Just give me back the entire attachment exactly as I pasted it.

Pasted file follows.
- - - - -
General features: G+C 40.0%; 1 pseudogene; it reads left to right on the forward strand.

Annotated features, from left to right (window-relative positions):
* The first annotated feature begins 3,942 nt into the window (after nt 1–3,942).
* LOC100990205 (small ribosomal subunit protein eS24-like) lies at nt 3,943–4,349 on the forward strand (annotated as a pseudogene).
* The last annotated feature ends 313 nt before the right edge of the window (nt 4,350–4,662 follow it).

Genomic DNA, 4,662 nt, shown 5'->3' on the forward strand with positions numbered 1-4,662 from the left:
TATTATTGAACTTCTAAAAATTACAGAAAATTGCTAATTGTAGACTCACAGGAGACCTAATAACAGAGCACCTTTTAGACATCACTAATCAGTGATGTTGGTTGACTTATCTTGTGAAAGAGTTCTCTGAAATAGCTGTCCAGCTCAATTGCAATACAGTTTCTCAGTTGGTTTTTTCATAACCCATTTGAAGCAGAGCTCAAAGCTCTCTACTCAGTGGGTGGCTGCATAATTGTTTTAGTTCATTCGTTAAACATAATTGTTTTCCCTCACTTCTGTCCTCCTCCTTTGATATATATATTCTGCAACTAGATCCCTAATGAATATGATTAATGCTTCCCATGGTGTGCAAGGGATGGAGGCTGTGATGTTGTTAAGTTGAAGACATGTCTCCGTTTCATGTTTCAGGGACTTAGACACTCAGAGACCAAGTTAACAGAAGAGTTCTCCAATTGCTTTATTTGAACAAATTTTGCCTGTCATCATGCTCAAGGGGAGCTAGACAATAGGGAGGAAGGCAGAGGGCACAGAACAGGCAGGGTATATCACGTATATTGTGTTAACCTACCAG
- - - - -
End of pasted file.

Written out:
General features: G+C 40.0%; 1 pseudogene; it reads left to right on the forward strand.

Annotated features, from left to right (window-relative positions):
* The first annotated feature begins 3,942 nt into the window (after nt 1–3,942).
* LOC100990205 (small ribosomal subunit protein eS24-like) lies at nt 3,943–4,349 on the forward strand (annotated as a pseudogene).
* The last annotated feature ends 313 nt before the right edge of the window (nt 4,350–4,662 follow it).

Genomic DNA, 4,662 nt, shown 5'->3' on the forward strand with positions numbered 1-4,662 from the left:
TATTATTGAACTTCTAAAAATTACAGAAAATTGCTAATTGTAGACTCACAGGAGACCTAATAACAGAGCACCTTTTAGACATCACTAATCAGTGATGTTGGTTGACTTATCTTGTGAAAGAGTTCTCTGAAATAGCTGTCCAGCTCAATTGCAATACAGTTTCTCAGTTGGTTTTTTCATAACCCATTTGAAGCAGAGCTCAAAGCTCTCTACTCAGTGGGTGGCTGCATAATTGTTTTAGTTCATTCGTTAAACATAATTGTTTTCCCTCACTTCTGTCCTCCTCCTTTGATATATATATTCTGCAACTAGATCCCTAATGAATATGATTAATGCTTCCCATGGTGTGCAAGGGATGGAGGCTGTGATGTTGTTAAGTTGAAGACATGTCTCCGTTTCATGTTTCAGGGACTTAGACACTCAGAGACCAAGTTAACAGAAGAGTTCTCCAATTGCTTTATTTGAACAAATTTTGCCTGTCATCATGCTCAAGGGGAGCTAGACAATAGGGAGGAAGGCAGAGGGCACAGAACAGGCAGGGTATATCACGTATATTGTGTTAACCTACCAG